Motherboard, Graphics, And CPU
Motherboard: Asus P8Z77-I Deluxe
Managing editor Chris Angelini was first to suggest that my relatively high budget might allow this highest-priced SBM PC to outperform Falcon-Northwest’s super-expensive Tiki. Of course, we wouldn’t have access to the compact case that helps justify Tiki’s price premium. But we could use its motherboard.
Read Customer Reviews of Asus' P8Z77-I Deluxe (opens in new tab)
Asus’ P8Z77-I Deluxe came incredibly close to winning our highest honor and, upon reconsideration, probably should have. Using it now helps remind our readers of its technical supremacy.
Graphics: Asus GTX690-4GD5 GeForce GTX 690
We also weren’t able to buy the GeForce GTX Titan graphics that Chris managed to wedge into the Tiki, because it wasn't in stock. Instead, we needed to shift our goals to gaming and outperform the Titan with a dual-GPU GeForce GTX 690. Of course, I'd also need to prove capable of picking the right case in order to cope with the 690's waste heat. This is a perfect opportunity to show Chris that Nvidia's dual-GPU flagship can work in a small form factor case, after all.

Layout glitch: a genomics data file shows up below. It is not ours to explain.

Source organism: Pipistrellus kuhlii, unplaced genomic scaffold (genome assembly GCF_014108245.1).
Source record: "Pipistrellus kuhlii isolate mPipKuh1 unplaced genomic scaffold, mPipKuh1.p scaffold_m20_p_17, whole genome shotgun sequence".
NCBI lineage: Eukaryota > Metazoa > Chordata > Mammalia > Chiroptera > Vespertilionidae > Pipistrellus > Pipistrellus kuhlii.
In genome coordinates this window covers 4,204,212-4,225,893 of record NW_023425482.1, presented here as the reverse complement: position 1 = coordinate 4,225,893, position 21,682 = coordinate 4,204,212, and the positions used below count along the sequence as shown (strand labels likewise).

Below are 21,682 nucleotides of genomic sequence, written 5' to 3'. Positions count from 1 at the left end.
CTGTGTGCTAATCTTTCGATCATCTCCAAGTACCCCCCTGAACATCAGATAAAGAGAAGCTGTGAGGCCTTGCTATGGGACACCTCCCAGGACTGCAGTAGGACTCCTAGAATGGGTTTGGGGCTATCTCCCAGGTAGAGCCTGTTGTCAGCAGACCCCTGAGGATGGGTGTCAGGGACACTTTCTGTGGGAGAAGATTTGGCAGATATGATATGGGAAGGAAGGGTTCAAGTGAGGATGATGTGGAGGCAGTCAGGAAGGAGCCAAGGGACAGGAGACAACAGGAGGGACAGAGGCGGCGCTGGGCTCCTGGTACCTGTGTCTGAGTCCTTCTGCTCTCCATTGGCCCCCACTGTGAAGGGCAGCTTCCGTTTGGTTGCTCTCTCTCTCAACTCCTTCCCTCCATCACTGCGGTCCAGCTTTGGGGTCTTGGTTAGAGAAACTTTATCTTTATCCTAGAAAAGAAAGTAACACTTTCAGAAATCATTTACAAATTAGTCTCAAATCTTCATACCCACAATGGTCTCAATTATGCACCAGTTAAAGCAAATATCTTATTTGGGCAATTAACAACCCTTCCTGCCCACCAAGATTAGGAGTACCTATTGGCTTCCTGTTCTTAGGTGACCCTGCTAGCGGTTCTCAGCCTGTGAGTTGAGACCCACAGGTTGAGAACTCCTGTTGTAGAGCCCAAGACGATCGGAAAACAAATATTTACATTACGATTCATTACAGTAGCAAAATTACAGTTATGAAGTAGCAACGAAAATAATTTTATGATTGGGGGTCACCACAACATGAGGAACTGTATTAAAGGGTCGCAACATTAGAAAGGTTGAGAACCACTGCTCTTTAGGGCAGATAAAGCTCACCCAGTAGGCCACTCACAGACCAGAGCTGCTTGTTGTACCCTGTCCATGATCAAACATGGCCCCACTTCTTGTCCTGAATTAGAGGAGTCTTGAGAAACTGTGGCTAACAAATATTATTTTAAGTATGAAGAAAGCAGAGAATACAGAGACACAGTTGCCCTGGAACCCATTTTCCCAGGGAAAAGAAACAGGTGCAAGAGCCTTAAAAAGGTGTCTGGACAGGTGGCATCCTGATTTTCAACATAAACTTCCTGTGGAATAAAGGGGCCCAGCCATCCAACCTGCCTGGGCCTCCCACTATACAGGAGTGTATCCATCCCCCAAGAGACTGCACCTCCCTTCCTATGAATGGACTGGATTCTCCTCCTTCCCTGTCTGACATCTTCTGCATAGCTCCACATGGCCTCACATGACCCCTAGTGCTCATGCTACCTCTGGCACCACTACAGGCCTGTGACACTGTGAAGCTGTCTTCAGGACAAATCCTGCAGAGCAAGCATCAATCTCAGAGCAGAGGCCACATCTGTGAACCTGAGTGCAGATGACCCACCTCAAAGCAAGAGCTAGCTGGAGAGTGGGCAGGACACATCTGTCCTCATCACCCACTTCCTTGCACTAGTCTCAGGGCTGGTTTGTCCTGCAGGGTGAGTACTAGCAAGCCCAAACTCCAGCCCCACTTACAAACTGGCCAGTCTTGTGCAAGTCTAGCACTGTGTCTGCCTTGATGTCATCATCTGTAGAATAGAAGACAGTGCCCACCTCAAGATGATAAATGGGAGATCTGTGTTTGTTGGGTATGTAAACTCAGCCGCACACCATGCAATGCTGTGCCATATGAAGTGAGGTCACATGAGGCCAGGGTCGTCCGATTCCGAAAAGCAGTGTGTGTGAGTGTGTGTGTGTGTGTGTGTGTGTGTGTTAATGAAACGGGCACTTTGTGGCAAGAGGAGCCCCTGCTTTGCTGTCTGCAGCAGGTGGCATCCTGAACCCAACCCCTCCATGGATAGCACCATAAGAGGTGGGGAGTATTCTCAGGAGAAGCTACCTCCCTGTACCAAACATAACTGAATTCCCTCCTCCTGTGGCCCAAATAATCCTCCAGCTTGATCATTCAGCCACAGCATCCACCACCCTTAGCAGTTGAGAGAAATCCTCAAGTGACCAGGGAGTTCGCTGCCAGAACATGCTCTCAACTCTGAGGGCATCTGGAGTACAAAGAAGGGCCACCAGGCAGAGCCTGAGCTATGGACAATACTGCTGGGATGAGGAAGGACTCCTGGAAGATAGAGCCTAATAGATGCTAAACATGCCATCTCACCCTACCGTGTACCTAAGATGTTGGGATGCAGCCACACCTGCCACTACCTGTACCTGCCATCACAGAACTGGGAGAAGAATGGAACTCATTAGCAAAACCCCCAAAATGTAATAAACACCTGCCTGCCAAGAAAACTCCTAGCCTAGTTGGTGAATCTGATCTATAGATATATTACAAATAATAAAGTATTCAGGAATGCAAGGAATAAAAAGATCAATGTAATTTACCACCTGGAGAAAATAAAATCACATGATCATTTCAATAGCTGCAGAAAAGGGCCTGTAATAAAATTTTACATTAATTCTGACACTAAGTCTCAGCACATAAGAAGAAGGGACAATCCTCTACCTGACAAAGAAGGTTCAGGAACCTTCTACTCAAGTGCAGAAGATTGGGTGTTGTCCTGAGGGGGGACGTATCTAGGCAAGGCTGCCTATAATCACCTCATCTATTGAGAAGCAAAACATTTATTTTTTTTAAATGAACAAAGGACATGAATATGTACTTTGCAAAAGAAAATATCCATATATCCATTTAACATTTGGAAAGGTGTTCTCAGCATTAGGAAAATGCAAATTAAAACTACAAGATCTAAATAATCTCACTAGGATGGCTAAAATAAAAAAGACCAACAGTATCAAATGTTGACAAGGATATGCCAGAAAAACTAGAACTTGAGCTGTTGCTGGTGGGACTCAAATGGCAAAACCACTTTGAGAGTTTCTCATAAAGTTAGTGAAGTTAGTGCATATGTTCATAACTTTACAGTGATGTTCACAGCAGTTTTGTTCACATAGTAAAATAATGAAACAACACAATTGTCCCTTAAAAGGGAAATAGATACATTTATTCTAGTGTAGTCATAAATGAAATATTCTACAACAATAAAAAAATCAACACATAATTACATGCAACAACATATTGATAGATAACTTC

Read Customer Reviews of Asus' GTX690-4G GeForce GTX 690 (opens in new tab)
Graphics guys know that even though the GeForce GTX 690 is advertised with 4 GB, each GPU only has access to 2 GB of usable capacity. Game settings that demand more than this will exhibit the same behavioral issues as if they were running on a card with just 2 GB.
CPU: Intel Core i7-3770K
Don mentioned in his story that all of our parts were picked prior to Intel launching its Haswell architecture earlier this month. Had Haswell on the desktop proved impressive, we would have been stuck with a bunch of previous-gen Ivy Bridge stuff for the Marathon. Instead, the introduction was wholly uninspiring. And while Intel tries to sell Core i7-4770K for about $30 more than the -3770K, we're still plenty happy with the now-previous-gen part in today's small form factor configuration. Of course, if you'd like to burn through more of your budget for the slight per-clock speed up (and a likely-disappointing overclocking experience), that's certainly an option, too.
Read Customer Reviews of Intel's Core i7-3770K (opens in new tab)
Besides being 100 MHz faster than its Core i5 sibling, the Core i7’s added L3 cache and Hyper-Threading technology give it noticeable performance benefits in a few of our benchmarks. Any lesser part would be too large a compromise for today’s system budget.